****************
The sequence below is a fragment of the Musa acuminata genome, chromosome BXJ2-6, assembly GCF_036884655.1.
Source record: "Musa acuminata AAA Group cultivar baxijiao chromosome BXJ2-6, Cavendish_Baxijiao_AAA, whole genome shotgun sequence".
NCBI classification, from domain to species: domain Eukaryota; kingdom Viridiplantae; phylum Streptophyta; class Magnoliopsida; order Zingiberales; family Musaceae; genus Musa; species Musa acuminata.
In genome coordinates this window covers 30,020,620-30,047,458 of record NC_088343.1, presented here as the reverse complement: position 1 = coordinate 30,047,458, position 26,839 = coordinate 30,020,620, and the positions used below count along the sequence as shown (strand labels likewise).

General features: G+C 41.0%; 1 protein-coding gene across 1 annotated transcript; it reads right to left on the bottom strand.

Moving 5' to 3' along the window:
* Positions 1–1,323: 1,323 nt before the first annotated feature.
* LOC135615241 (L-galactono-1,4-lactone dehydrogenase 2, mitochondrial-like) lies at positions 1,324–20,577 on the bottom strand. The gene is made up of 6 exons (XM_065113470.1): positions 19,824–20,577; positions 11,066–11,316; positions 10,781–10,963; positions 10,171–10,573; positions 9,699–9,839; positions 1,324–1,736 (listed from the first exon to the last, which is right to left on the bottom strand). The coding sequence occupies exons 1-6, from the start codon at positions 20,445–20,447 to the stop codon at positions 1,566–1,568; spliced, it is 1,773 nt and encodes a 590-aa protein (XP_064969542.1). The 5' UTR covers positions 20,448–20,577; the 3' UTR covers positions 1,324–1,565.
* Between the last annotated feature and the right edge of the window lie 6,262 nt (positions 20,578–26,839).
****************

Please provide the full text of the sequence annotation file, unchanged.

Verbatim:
The sequence below is a fragment of the Musa acuminata genome, chromosome BXJ2-6, assembly GCF_036884655.1.
Source record: "Musa acuminata AAA Group cultivar baxijiao chromosome BXJ2-6, Cavendish_Baxijiao_AAA, whole genome shotgun sequence".
NCBI classification, from domain to species: domain Eukaryota; kingdom Viridiplantae; phylum Streptophyta; class Magnoliopsida; order Zingiberales; family Musaceae; genus Musa; species Musa acuminata.
In genome coordinates this window covers 30,020,620-30,047,458 of record NC_088343.1, presented here as the reverse complement: position 1 = coordinate 30,047,458, position 26,839 = coordinate 30,020,620, and the positions used below count along the sequence as shown (strand labels likewise).

General features: G+C 41.0%; 1 protein-coding gene across 1 annotated transcript; it reads right to left on the bottom strand.

Moving 5' to 3' along the window:
* Positions 1–1,323: 1,323 nt before the first annotated feature.
* LOC135615241 (L-galactono-1,4-lactone dehydrogenase 2, mitochondrial-like) lies at positions 1,324–20,577 on the bottom strand. The gene is made up of 6 exons (XM_065113470.1): positions 19,824–20,577; positions 11,066–11,316; positions 10,781–10,963; positions 10,171–10,573; positions 9,699–9,839; positions 1,324–1,736 (listed from the first exon to the last, which is right to left on the bottom strand). The coding sequence occupies exons 1-6, from the start codon at positions 20,445–20,447 to the stop codon at positions 1,566–1,568; spliced, it is 1,773 nt and encodes a 590-aa protein (XP_064969542.1). The 5' UTR covers positions 20,448–20,577; the 3' UTR covers positions 1,324–1,565.
* Between the last annotated feature and the right edge of the window lie 6,262 nt (positions 20,578–26,839).